Bioengineering Seminar

Event Details
  • Date/Time:
    • Tuesday April 19, 2016
      11:00 am - 12:00 pm
  • Location: Parker H. Petit Institute for Bioengineering & Biosciences, Room 1128
  • Phone: (404) 894-6228
  • URL: http://petitinstitute.gatech.edu/
  • Email:
  • Fee(s):
    N/A
  • Extras:
Contact

Karen Ethier

Summaries

Summary Sentence: "Planes, Trains, Automobiles....and Cells?" - Philip R. LeDuc, Ph.D. - Carnegie Mellon University

Full Summary: No summary paragraph submitted.

Media
  • Parker H. Petit Institute for Bioengineering & Bioscience Parker H. Petit Institute for Bioengineering & Bioscience
    (image/jpeg)

"Planes, Trains, Automobiles....and Cells?"

Philip R. LeDuc, Ph.D.

William J. Brown Professor, Mechanical Engineering
Carnegie Mellon University

Abstract
Planes, Trains, Automobiles....and Cells? Philip LeDuc Departments of Mechanical Engineering, Biomedical Engineering, Computational Biology, and Biological Sciences Carnegie Mellon University Abstract Two areas that have always interested me are the mechanics of machines and the wonders of nature. My interest in mechanics, first beginning as a youth taking apart machines like lawn mowers, has intersected with my fascination with nature at the cellular and molecular levels. Here I will present how my lab has been merging mechanical engineering with biology. My lab approaches this intersection by envisioning cells and molecules as “systems” that can be investigated with some of the same fundamental approaches used on machines such as planes, trains, and automobiles looking for unifying principles. The biological systems range from mammalian cells to microorganisms to developmental biology systems (e.g. neurons, magnetic bacteria, energy generating bacteria, Xenopus laevis, stem cells) and we apply principles from mechanical engineering fields (e.g. solid mechanics, control theory, fluidics, heat transfer, design) to understand how these principles may apply across diverse nature-based systems. In addition, I will present in this talk our approaches of using solid mechanics in areas such as cell mechanotransduction. We pursue these goals through developing and utilizing unique custom-built systems as well as nanotechnology, microtechnology, and computational biology. These intersections are especially fascinating to me as biological systems have evolved for distinct reasons (the “initial and boundary conditions” are different). In addition, as an engineer, I truly am interested in building new systems from the knowledge that we obtain in a similar thought process as we use information to build new machines. Thus, I will also present how our lab thinks about nature-inspired design principles at the molecular and cellular levels to work toward generating novel approaches for contributing to technology development and medical applications. My goal for this talk is to present some of our work and thoughts about how one mechanical engineer approaches these nature-based systems at the cellular and molecular levels.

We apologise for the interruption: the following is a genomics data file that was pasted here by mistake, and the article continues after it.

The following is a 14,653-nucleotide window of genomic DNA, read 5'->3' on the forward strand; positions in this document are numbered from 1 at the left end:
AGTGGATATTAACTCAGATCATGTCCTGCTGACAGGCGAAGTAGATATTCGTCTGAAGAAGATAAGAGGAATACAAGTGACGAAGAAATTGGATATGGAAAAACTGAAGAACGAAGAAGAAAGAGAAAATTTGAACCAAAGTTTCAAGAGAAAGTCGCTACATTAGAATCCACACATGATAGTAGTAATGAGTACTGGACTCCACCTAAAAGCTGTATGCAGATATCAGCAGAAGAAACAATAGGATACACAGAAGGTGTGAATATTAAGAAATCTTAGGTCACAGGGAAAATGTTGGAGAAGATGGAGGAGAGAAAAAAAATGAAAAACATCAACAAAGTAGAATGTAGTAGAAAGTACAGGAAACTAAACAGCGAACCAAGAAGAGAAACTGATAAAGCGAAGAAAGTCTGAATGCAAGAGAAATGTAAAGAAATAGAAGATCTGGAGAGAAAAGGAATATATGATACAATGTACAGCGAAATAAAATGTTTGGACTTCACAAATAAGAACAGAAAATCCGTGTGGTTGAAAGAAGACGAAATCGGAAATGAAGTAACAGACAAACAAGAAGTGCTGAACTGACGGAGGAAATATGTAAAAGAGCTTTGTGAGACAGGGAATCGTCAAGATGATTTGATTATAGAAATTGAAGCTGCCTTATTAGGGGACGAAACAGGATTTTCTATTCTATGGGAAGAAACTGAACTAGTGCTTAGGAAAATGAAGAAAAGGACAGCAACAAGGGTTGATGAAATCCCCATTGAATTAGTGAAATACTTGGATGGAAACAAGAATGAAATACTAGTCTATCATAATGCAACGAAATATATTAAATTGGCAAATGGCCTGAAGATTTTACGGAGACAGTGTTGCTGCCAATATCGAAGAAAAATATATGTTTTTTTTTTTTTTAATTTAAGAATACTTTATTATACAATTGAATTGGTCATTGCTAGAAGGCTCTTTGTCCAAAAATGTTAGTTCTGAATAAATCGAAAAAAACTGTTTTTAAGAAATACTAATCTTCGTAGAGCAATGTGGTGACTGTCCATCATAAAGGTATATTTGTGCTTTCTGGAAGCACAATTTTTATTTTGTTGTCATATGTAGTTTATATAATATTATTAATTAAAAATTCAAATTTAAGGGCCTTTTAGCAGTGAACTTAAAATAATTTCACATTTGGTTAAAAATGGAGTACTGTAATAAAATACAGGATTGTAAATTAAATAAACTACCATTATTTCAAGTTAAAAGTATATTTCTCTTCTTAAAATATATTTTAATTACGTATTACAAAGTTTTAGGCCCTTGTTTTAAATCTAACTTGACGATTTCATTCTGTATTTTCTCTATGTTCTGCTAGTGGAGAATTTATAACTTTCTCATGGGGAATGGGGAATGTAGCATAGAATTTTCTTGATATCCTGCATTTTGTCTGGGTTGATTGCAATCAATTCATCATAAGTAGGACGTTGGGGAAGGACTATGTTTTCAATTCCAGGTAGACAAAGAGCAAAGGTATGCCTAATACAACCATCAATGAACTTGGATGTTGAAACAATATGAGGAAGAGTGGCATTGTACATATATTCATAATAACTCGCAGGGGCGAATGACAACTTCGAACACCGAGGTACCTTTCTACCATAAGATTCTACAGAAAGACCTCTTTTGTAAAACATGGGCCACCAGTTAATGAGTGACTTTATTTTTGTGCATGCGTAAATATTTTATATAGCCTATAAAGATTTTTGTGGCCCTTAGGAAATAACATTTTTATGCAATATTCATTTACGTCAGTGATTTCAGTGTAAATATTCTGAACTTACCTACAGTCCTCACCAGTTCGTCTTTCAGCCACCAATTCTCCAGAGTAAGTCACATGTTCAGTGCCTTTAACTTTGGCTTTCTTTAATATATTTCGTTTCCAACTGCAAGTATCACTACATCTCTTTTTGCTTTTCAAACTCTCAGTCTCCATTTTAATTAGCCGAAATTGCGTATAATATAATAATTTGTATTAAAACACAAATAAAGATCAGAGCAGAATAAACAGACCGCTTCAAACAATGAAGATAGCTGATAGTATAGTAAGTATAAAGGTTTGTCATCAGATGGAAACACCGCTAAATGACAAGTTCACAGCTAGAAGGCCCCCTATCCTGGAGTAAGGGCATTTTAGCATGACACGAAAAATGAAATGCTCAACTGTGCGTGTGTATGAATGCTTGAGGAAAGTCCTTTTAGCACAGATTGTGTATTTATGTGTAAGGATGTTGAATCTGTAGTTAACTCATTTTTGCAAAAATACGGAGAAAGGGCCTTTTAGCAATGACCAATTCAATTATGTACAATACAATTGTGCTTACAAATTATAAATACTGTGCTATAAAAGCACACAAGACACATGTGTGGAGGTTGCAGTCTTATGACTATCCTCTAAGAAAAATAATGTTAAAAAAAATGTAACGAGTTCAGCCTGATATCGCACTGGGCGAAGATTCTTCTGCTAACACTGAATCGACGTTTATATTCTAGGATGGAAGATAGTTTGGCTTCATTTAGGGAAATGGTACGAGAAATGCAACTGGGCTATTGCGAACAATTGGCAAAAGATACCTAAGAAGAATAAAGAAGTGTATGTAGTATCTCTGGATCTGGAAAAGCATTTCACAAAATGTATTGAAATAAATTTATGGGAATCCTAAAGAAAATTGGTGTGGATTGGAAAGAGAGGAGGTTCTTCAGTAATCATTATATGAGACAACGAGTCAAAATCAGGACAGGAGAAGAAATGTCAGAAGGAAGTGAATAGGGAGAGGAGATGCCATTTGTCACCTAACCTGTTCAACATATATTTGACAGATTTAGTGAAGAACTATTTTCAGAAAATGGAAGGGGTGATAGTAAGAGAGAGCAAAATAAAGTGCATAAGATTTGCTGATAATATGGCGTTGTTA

Research
The LeDuc lab approaches this intersection of mechanical engineering and biology by envisioning cells and molecules as "systems" that can be investigated with some of the same fundamental approaches used on machines such as planes and automobiles by looking for unifying principles. These systems range from mammalian cells to microorganisms to developmental biology systems (e.g. mammalian cells, magnetic bacteria, energy generating bacteria, Xenopus laevis) and applies principles from mechanical engineering fields (e.g. solid mechanics, control theory, fluidics, heat transfer, design) to understand how these principles may apply across diverse nature-based systems. LeDuc also focuses on linking mechanics to biochemistry at the cellular and molecular levels through examining structural regulation. In addition, he works on novel approaches to technology development through focusing on nature inspired design principles at the molecular and cellular levels. He pursues these goals through developing and utilizing nanotechnology, microtechnology, computational biology, and control-feedback theory. These intersections are especially fascinating to him as these systems have evolved for distinct reasons (the "initial and boundary conditions" are different). In addition, as an engineer, he truly is interested in building new systems from the knowledge that they obtain in a similar thought processes as they use to build a new machine.

Faculty host - YongTae (Tony) Kim, Ph.D.

The Parker H. Petit Institute for Bioengineering and Bioscience, an internationally recognized hub of multidisciplinary research at the Georgia Institute of Technology, brings engineers, scientists, and clinicians together to solve some of the world’s most complex health challenges. With 18 research centers, more than 180 faculty members, and $24 million in state-of-the-art facilities, the Petit Institute is translating scientific discoveries into game-changing solutions to solve real-world problems.

Related Links

Additional Information

In Campus Calendar
Yes
Groups

Wallace H. Coulter Dept. of Biomedical Engineering, Parker H. Petit Institute for Bioengineering and Bioscience (IBB)

Invited Audience
Undergraduate students, Faculty/Staff, Graduate students
Categories
Seminar/Lecture/Colloquium
Keywords
BioE Seminar, graduate students, IBB
Status
  • Created By: Colly Mitchell
  • Workflow Status: Published
  • Created On: Jan 8, 2016 - 9:33am
  • Last Updated: Apr 13, 2017 - 5:17pm